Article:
Psalm 103:14 “For He knows our frame; He remembers that we are dust.”
This is one of the most comforting Scriptures I’ve read in a long time.
With my personality, it is all too easy to put too much pressure on myself and expect to perform to some kind of superhuman standard. When I make a mistake or when I grow tired and weak, I almost always end up kicking myself. I should be stronger. I should know better. I shouldn’t be suceptible to… to what? Usually, from an honest standpoint, I automatically resist being susceptible to basic human weakness.
The funny thing is that from a young age, I hated being called “perfect”. For a while, that was quite possibly the most aggravating thing someone could say to tease me. Granted, I always hated getting in trouble, and so took great pains to behave myself. But perfect? Not a chance. I knew better. I lived with me. I saw everything (good bad and ugly) that went through my head. I knew that there were plenty of broken, dark places in my life that still needed redeeming. I was terrified of being put on a pedestal that I couldn’t live up to.
So you would think that, with such an aversion to the term, “perfect,” I would have a little grace with myself when I goofed.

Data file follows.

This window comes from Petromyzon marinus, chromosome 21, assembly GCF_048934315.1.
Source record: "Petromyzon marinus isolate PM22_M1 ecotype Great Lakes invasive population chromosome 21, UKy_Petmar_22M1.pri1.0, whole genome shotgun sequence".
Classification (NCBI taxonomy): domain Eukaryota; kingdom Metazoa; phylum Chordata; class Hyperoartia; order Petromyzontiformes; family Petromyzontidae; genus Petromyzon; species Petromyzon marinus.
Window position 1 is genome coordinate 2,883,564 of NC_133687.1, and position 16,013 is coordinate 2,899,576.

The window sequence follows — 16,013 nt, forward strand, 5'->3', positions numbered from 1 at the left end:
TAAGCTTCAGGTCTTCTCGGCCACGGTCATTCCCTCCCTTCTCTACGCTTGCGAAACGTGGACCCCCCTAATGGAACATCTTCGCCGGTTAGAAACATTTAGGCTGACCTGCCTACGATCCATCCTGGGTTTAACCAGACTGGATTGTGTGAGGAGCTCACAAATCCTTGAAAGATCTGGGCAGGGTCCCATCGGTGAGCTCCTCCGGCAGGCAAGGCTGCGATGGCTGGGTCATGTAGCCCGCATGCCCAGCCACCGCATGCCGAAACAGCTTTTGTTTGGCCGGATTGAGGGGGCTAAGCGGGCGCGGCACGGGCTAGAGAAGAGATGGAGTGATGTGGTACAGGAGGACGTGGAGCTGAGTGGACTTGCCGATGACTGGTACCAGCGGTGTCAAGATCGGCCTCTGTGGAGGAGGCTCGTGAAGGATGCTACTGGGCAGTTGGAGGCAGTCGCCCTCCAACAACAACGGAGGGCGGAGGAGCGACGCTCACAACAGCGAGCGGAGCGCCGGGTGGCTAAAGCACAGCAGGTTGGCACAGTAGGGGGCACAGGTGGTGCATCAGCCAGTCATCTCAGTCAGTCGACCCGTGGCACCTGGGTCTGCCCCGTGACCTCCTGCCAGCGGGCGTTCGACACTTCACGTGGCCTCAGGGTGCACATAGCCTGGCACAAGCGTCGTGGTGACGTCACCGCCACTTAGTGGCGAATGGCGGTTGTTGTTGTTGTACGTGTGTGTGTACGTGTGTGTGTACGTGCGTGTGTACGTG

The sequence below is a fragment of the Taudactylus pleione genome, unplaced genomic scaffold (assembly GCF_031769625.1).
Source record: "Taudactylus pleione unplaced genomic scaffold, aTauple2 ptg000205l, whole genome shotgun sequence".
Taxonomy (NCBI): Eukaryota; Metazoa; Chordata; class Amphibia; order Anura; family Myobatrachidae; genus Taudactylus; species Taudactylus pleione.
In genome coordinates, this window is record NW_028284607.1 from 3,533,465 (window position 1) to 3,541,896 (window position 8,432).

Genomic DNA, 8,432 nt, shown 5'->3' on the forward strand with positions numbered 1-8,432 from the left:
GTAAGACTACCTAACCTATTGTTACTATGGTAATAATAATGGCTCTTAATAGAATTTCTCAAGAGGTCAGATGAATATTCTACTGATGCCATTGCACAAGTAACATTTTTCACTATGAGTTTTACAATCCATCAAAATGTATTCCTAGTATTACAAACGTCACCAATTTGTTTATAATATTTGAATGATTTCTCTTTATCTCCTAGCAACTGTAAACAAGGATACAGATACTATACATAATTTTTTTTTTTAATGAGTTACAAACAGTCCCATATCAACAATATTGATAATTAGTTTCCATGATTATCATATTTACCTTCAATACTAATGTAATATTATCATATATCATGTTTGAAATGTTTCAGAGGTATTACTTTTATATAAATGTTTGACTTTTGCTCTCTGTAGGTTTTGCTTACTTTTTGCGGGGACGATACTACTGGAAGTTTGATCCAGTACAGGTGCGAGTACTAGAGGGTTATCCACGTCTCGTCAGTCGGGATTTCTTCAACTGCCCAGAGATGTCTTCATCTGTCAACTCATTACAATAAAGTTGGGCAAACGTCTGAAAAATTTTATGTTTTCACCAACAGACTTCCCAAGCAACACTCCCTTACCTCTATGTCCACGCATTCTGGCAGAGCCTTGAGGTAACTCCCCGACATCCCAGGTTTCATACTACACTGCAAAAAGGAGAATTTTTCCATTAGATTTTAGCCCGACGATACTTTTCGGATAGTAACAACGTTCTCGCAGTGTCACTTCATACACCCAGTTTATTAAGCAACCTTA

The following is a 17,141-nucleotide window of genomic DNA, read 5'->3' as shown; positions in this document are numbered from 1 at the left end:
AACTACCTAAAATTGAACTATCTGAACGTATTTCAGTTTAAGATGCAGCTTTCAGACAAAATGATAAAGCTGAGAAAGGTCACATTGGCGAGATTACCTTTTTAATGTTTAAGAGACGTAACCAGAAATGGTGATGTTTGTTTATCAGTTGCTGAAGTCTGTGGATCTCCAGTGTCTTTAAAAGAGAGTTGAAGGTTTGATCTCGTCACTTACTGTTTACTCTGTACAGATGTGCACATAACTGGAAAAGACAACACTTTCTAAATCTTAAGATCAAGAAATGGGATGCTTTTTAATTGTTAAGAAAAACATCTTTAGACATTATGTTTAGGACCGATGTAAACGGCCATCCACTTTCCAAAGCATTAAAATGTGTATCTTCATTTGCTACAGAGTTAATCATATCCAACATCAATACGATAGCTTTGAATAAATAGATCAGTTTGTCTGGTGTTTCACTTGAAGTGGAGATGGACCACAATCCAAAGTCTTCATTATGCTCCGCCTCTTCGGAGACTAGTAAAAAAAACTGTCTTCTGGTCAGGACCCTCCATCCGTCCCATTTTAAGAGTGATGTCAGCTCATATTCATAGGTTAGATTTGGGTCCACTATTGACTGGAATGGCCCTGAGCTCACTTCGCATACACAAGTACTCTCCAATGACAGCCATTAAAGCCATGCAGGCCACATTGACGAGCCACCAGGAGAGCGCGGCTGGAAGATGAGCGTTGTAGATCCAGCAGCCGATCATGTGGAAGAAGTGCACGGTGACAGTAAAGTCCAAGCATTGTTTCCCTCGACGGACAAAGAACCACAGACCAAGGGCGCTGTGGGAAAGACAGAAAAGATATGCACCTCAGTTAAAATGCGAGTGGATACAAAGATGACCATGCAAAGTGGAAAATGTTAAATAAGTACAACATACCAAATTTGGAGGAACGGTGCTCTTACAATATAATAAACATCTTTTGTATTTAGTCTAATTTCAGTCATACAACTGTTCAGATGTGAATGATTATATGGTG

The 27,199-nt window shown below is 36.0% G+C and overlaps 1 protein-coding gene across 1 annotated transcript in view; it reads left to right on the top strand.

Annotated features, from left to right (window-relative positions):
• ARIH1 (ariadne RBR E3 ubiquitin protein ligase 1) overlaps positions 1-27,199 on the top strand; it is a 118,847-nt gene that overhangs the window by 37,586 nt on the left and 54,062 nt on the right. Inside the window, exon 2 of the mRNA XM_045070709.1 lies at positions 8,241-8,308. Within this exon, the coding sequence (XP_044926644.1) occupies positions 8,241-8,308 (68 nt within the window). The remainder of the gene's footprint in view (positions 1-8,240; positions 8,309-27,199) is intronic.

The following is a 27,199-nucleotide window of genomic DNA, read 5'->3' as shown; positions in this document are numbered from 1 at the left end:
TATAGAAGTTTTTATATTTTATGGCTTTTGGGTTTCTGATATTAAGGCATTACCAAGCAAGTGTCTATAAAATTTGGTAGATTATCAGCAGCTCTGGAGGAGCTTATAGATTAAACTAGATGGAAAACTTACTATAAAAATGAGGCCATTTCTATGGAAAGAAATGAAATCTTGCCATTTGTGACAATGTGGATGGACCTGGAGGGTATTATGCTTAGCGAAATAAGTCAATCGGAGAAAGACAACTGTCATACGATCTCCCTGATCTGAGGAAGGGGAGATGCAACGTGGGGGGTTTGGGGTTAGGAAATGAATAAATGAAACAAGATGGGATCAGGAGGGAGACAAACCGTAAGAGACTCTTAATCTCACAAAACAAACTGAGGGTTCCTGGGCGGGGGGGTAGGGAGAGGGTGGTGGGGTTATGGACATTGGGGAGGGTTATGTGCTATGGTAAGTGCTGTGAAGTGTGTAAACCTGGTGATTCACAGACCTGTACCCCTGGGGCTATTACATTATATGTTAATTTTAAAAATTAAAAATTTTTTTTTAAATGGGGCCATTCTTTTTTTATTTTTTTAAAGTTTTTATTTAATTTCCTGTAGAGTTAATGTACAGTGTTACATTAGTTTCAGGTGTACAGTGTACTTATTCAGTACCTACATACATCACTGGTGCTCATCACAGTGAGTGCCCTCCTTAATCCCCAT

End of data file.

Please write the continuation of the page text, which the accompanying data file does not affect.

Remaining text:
Yeah. Not so much.
God has been working on me a lot in that area since I’ve come to IHOP-KC. But I suspect it’s one of those onion-y kind of things, where it comes off layer by layer (and occasionally makes you cry…). Every now and then it will rear its head, and I get to confess it, repent of it, and try to remember that it’s all about God’s strength, not mine. Then everything is much rosier until another layer starts to peel off…
perfectionism pride is a subtle little monster. In fact, I didn’t fully realize I had fallen into it again until I read that verse in Psalms. “…He remembers that we are dust.”
It’s hard to explain the wave of relief I felt as I read. While I had been busy wondering what my deal was, why I felt certain things and why I couldn’t do certain things, God knew my frame and remembered that I am dust. He wasn’t getting impatient with me like I was getting impatient with me. He knew that I’m a work in progress, being renewed day by day, growing some, learning some, tripping up some. He knew that I’m still weak and immature in so many ways, but wanting and working to grow. He wasn’t surprised when I hit the wall — which is certainly more than I can say about myself.
Yet He still loved me. He still was kind and gentle with my heart. He wasn’t even annoyed. I was the only one who was peeved at my weakness.
It was time for me to readjust my perspective.
There is an eternity ahead of us with resurrected bodies and non-existant sin natures. There is an age to come where we will no longer feel the effects of the fall. One day we will be made like Jesus when we see Him as He is.
Until that day, take heart and enjoy the journey. He knows our frame.